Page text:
The Western Cape health department has revised its coronavirus projections, and now expects a flatter but more deadly epidemic curve that peaks in late July or August and then holds steady until at least November.

It previously anticipated a steep surge in late June, which has not materialised to the extent that was expected.

While a flatter trajectory will alleviate some of the anticipated pressure on health services by spreading the load over a longer period, and give patients a better chance of getting the care they need, officials warned that the province is still in the midst of an unprecedented health crisis that is set to worsen in the coming months.

The latest projections from the national Covid-19 epidemic model, calibrated to data from the Western Cape, anticipates peak daily deaths of 150 a day, more than double the current rate of between 60 and 70 deaths a day.

Cumulative deaths are now expected to be more than 11,000, compared to the last iteration of the model that projected 9,300 deaths.

The Cape Town subdistricts of Klipfontein and Khayelitsha are already recording death rates on a par with some of the hardest hit countries in Western Europe.

Klipfontein and Khayelitsha’s mortality rates stand at 700 per million and 500 per million respectively, said public health specialist Andrew Boulle.

“If the Western Cape were a country, the daily mortality due to Covid-19 by population size would be one of the highest in the world right now,” he said.

The UK had recorded 660 Covid-19 deaths per million population by July 1, while Italy had recorded 575 Covid-19 deaths per million population, according to the website Statista.

Boulle said the Western Cape was experiencing an “unheralded” increase in the number of natural deaths compared to previous years. “The last time we saw this in SA was at the height of the Aids epidemic, prior to the availability of widespread treatment,” he said. Such acute deviations from historic death patterns only happen during epidemics and in times of war, he said.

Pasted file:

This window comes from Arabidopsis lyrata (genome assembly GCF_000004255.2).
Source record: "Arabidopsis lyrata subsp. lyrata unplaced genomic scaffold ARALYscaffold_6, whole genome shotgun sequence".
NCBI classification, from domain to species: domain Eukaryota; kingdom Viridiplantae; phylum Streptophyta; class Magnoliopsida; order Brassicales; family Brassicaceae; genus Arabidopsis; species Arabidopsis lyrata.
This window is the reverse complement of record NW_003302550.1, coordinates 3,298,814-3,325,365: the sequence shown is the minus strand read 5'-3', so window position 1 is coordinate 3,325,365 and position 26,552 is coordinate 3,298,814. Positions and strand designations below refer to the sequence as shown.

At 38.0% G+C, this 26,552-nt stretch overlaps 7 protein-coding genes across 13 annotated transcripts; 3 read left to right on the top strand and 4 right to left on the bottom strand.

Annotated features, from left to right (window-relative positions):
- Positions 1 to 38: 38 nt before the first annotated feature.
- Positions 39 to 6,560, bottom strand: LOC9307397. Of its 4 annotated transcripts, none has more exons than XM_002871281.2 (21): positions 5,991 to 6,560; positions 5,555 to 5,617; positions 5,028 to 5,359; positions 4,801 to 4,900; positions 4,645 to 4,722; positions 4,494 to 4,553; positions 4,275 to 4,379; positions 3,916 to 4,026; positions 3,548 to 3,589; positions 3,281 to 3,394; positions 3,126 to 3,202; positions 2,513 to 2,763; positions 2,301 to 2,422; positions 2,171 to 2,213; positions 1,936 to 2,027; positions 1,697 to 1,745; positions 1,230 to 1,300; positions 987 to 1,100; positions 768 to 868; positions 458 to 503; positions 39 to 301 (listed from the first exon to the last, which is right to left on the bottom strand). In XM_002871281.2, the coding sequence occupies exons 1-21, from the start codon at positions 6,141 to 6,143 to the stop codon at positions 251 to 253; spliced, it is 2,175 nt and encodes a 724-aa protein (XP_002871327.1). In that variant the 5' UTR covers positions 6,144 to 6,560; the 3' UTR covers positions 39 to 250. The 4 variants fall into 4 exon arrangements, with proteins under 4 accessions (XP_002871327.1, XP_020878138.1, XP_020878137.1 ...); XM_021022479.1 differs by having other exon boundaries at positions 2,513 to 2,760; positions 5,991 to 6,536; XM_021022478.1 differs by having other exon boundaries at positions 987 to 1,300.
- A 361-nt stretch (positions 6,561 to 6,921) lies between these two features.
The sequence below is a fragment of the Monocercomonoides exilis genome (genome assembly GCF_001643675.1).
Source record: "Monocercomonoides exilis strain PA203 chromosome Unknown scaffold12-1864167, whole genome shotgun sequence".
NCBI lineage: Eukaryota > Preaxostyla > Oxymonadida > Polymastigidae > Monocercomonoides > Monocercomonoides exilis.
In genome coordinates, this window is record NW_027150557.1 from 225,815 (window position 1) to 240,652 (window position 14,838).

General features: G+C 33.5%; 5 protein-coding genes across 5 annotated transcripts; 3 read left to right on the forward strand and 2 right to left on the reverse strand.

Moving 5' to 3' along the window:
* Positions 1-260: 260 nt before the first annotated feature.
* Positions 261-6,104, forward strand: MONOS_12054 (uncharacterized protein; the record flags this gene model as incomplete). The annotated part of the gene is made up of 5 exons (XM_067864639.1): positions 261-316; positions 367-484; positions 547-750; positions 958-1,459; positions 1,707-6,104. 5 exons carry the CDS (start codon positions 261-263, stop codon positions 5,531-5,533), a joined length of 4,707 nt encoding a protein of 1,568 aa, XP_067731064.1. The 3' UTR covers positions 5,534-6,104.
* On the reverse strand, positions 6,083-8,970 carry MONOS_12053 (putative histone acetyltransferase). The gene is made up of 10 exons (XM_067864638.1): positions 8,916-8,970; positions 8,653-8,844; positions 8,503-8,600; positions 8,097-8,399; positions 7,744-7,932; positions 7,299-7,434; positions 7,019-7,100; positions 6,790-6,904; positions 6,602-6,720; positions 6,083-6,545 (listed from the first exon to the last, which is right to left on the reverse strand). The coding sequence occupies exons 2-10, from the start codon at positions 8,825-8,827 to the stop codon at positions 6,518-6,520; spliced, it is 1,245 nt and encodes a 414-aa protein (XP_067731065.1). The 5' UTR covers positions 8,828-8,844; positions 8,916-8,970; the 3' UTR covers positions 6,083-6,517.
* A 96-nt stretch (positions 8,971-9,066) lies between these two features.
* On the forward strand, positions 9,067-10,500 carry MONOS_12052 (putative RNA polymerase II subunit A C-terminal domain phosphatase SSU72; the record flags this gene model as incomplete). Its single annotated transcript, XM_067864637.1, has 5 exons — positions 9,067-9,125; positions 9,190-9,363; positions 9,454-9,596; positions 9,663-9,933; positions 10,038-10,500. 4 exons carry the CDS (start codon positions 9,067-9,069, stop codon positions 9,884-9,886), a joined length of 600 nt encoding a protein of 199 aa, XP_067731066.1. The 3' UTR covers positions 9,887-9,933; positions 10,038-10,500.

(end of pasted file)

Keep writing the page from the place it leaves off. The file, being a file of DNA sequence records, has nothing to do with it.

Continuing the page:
Western Cape head of health Keith Cloete said the latest modelling scenario anticipated 5,450 hospital beds would be required at peak demand, lower than an original April scenario of 6,304 beds and a May update of 7,800 beds. The department had finalised service-level agreements with the private sector for critical care, and had referred its first three patients to private hospitals Netcare and Life Healthcare, he said.

Cloete said the testing backlog at the state laboratory in the Western Cape had been eliminated, and the department was now in a position to expand its testing criteria, with a focus on patients with diabetes, as this is a significant risk factor for severe disease. The province began rationing tests at the beginning of June because the National Health Laboratory Service could not keep up with demand.


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